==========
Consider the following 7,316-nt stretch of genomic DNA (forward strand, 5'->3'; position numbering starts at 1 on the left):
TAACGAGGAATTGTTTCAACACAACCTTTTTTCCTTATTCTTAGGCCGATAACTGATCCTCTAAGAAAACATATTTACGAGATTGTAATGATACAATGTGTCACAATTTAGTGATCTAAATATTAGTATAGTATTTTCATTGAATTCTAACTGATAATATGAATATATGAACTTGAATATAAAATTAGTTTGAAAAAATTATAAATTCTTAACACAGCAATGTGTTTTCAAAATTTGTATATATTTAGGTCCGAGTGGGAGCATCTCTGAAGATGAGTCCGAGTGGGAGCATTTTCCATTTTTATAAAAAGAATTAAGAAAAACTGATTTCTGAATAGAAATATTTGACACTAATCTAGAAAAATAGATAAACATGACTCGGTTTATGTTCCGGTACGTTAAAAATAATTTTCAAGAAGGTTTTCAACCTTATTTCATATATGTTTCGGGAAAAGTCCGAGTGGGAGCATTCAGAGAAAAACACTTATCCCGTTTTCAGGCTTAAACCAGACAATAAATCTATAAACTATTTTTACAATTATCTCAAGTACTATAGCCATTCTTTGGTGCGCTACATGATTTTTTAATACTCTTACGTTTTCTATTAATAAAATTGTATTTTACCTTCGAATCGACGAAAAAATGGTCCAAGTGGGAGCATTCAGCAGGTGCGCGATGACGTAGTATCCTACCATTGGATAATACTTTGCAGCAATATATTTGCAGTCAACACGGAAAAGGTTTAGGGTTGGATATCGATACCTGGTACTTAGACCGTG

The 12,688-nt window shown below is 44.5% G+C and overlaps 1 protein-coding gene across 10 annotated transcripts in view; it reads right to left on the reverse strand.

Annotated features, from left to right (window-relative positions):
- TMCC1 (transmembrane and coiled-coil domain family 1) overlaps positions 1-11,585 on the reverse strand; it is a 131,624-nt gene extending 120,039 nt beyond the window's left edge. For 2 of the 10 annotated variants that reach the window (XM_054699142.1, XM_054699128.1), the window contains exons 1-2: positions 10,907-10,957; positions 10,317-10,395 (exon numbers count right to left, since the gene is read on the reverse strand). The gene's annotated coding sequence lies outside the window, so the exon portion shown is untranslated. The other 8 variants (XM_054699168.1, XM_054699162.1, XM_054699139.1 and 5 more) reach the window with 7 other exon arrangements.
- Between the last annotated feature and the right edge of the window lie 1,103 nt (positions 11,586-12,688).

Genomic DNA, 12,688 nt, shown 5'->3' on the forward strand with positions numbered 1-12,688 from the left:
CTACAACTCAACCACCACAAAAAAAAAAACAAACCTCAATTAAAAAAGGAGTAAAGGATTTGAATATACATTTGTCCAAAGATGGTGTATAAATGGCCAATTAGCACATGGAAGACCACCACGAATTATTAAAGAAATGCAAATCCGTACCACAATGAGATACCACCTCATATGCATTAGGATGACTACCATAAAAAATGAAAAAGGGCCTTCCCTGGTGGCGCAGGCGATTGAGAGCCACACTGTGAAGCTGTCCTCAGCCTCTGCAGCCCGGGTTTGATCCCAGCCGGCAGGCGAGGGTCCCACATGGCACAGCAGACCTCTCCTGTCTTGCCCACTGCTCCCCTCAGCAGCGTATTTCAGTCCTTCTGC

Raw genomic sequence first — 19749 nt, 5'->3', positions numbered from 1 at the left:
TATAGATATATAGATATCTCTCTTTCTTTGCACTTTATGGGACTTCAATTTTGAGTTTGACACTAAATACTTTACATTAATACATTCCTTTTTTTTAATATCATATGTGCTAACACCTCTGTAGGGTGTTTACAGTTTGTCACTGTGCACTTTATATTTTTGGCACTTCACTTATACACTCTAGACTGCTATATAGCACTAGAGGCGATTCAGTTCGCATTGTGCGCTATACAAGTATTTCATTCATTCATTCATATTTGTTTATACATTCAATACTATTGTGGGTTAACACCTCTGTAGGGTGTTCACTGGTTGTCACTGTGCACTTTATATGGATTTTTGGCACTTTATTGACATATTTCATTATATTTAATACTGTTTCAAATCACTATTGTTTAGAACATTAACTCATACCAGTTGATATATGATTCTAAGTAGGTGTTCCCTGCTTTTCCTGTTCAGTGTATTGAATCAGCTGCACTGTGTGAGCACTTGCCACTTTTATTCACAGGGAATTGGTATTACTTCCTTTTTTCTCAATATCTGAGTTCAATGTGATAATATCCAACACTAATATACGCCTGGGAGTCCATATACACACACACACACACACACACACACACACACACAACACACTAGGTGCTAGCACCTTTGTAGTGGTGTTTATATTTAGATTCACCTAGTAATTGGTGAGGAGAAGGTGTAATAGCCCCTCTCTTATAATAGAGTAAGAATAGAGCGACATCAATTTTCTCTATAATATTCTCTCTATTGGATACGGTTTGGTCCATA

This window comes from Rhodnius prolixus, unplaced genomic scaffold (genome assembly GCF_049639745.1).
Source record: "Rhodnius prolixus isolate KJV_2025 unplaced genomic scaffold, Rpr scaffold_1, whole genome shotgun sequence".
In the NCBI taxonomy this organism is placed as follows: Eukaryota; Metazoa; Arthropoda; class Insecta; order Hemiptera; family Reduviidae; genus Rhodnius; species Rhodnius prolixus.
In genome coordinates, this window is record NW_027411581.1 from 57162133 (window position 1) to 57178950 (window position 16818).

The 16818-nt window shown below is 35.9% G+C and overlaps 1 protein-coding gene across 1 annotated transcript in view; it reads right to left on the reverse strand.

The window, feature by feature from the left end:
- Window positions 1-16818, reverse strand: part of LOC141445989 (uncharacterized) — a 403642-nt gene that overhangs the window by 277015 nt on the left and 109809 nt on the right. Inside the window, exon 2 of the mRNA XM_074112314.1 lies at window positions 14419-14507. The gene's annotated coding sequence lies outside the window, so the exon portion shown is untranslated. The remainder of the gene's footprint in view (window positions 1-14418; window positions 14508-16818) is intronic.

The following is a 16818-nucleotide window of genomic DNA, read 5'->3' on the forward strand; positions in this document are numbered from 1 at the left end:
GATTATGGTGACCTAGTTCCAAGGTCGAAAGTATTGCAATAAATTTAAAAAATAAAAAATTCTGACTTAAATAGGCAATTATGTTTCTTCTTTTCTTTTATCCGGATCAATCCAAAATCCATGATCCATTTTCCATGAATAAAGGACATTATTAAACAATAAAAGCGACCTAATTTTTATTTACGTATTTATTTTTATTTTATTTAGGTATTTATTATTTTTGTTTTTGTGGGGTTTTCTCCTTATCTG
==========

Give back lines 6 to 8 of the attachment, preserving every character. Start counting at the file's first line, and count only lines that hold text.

- Between the last annotated feature and the right edge of the window lie 1,103 nt (positions 11,586-12,688).

Genomic DNA, 12,688 nt, shown 5'->3' on the forward strand with positions numbered 1-12,688 from the left:
CTACAACTCAACCACCACAAAAAAAAAAACAAACCTCAATTAAAAAAGGAGTAAAGGATTTGAATATACATTTGTCCAAAGATGGTGTATAAATGGCCAATTAGCACATGGAAGACCACCACGAATTATTAAAGAAATGCAAATCCGTACCACAATGAGATACCACCTCATATGCATTAGGATGACTACCATAAAAAATGAAAAAGGGCCTTCCCTGGTGGCGCAGGCGATTGAGAGCCACACTGTGAAGCTGTCCTCAGCCTCTGCAGCCCGGGTTTGATCCCAGCCGGCAGGCGAGGGTCCCACATGGCACAGCAGACCTCTCCTGTCTTGCCCACTGCTCCCCTCAGCAGCGTATTTCAGTCCTTCTGC